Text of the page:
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Q: Duties of the executor of an estate in Florida-- ( Answered,   1 Comment )
Question  
Subject: Duties of the executor of an estate in Florida--
Category: Relationships and Society > Law
Asked by: jane8849-ga
List Price: $10.00
Posted: 13 Feb 2003 04:09 PST
Expires: 15 Mar 2003 04:09 PST
Question ID: 160828
My father has died very recently in Florida leaving a will and a
sizable estate.  My sister is the custodian of the will and lived with
my father. She has told us of his death and that there will be no
funeral.  She told us the day of his death that she was going on a
trip and would not be available to talk. What do I need to do to
protect my interest in the estate?  We don't know who our father's
attorney was.
Answer  
Subject: Re: Duties of the executor of an estate in Florida--
Answered By: expertlaw-ga on 13 Feb 2003 08:53 PST
 
Dear jane8849,

I am sorry to hear of your loss.

The short answer to your question is that the best way to protect your
rights would be to hire a Florida lawyer to start a formal estate, and
request the appointment of a personal representative. The personal
representative would then secure a copy of the will and complete the
administration of the estate.

On the website of the Clerk of the Circuit Court of St. Lucie County,
you will find a brief overview of the seven basic types of proceedings
for administering a decedent's estate:
http://www.slcclerkofcourt.com/geninfo/probate_faq.html

Based upon the facts you provide, formal administration is necessary,
as it involves having the estate administered by a "personal
representative" - a person authorized and supervised by the court. As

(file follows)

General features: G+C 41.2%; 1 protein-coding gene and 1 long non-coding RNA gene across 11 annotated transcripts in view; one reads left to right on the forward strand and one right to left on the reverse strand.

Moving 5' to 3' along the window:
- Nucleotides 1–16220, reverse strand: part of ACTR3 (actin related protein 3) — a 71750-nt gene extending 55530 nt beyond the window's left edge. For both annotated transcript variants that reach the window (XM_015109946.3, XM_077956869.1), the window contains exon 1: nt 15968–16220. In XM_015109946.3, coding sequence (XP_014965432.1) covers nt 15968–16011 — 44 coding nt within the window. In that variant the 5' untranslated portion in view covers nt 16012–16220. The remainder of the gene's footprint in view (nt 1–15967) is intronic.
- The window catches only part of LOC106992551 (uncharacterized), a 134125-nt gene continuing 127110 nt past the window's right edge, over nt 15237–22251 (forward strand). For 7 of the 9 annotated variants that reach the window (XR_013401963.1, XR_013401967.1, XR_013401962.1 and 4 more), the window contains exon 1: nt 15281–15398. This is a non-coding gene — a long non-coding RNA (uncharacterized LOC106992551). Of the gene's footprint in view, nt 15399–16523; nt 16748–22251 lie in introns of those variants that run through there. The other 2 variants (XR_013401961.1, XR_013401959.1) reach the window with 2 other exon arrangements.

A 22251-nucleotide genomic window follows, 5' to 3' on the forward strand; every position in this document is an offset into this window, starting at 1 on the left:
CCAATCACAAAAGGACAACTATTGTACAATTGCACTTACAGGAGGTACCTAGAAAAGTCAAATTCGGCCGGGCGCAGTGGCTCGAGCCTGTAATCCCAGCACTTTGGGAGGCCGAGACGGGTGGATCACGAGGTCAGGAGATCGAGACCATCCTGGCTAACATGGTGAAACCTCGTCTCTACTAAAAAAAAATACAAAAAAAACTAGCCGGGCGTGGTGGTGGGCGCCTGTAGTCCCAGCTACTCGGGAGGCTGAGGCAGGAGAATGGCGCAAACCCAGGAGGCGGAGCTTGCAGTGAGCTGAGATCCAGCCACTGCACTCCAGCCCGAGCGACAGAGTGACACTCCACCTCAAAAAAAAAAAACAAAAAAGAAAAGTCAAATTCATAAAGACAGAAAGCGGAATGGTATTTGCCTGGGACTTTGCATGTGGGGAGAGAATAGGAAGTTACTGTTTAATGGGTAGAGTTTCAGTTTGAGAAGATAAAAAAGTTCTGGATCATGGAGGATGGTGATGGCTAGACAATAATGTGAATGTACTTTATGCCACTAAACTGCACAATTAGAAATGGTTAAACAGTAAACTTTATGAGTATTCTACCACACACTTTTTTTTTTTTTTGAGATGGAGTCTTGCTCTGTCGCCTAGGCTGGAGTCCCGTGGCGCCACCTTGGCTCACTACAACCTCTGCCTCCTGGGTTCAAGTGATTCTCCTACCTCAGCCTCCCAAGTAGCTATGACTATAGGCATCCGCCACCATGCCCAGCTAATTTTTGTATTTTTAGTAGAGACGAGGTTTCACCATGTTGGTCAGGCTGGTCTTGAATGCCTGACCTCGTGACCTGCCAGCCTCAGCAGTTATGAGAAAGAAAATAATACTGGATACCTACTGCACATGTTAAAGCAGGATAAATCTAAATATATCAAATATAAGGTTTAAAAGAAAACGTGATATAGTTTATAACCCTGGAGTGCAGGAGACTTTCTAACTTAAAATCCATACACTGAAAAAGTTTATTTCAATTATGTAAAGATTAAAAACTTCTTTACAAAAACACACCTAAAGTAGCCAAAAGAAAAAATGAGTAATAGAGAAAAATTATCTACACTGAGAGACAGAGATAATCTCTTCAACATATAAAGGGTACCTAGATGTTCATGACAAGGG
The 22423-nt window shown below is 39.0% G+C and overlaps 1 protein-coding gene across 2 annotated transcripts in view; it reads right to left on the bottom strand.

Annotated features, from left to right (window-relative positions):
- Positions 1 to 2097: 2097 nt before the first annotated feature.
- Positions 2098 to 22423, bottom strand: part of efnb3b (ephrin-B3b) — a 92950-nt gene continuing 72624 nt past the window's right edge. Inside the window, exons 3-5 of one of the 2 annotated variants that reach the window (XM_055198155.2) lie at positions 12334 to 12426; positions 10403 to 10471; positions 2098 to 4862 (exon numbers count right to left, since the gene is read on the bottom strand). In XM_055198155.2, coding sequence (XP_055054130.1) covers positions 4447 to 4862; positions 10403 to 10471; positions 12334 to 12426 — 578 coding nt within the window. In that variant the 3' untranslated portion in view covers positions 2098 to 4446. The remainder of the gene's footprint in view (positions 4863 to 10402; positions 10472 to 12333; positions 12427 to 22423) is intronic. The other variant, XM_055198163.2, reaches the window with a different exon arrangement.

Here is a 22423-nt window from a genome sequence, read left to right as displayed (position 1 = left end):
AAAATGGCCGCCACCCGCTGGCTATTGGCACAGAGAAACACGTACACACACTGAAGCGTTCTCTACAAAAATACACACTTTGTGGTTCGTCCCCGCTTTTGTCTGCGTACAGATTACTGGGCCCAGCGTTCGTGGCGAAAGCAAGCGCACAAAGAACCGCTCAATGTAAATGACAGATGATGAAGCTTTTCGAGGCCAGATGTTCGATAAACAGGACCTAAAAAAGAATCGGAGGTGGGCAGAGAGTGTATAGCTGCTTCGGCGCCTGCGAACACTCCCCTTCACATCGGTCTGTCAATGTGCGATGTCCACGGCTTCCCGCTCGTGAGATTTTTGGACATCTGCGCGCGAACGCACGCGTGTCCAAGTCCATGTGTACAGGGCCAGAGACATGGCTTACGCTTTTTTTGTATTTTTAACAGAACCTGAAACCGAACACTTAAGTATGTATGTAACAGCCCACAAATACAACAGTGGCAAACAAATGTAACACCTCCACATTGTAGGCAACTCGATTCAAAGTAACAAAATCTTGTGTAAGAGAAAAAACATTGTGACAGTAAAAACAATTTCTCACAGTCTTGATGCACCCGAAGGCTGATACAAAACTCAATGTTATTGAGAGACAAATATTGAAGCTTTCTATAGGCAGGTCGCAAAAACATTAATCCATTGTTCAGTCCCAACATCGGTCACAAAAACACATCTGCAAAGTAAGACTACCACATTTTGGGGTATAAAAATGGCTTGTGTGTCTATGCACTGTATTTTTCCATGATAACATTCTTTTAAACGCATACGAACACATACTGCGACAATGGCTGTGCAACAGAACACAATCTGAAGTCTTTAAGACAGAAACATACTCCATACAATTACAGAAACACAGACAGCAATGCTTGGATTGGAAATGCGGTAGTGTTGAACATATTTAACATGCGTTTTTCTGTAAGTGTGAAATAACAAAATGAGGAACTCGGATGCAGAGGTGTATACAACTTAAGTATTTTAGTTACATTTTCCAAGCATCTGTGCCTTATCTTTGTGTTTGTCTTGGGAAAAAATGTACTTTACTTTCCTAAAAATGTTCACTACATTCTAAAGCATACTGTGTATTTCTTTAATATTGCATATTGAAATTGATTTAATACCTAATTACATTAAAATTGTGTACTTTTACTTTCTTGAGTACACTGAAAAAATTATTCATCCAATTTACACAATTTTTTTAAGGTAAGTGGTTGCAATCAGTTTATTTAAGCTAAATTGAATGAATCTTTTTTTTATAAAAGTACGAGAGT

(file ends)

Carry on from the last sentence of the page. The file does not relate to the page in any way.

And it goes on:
mentioned above, the personal representative would seek to obtain a
copy of the will to file with the court. The personal representative
would also oversee the estate's assets, and their ultimate
distribution in accord with the will. (In the event that the will
cannot be located, and its content cannot be proved, Florida's laws of
"intestate succession" would govern the distribution of the estate.
That is to say, the estate would be distributed as if there were no
will.)

You should discuss with a Florida attorney whether you should consider
your sister as a possible personal representative. If you cannot find
a family member willing to assume that role, or suited to that role,
it is possible to obtain the appointment of an independent personal
representative, but that person would have to be paid for any services
rendered from the proceeds of the estate. Your attorney can help you
balance your concerns about whether you can trust your sister to
properly manage the estate, with the question of how much it would
cost to hire an independent person to perform the same tasks.

As is implicit in the paragraph above, I do advise hiring an attorney
to open the estate. An attorney will have systems in place for opening
the estate, whereas most laypersons would likely find the process
difficult and confusing. The process of opening a state without an
attorney becomes even more complicated if you do not live in Florida,
and cannot readily attend court hearings.

If you do choose to try to open the estate without a lawyer, I suggest
that you consult some self-help materials on the subject. For example
you may wish to review the book, How to Probate and Settle an Estate
in Florida, Fourth Edition by Gudrun Maria Nickel. Sphinx Publishing,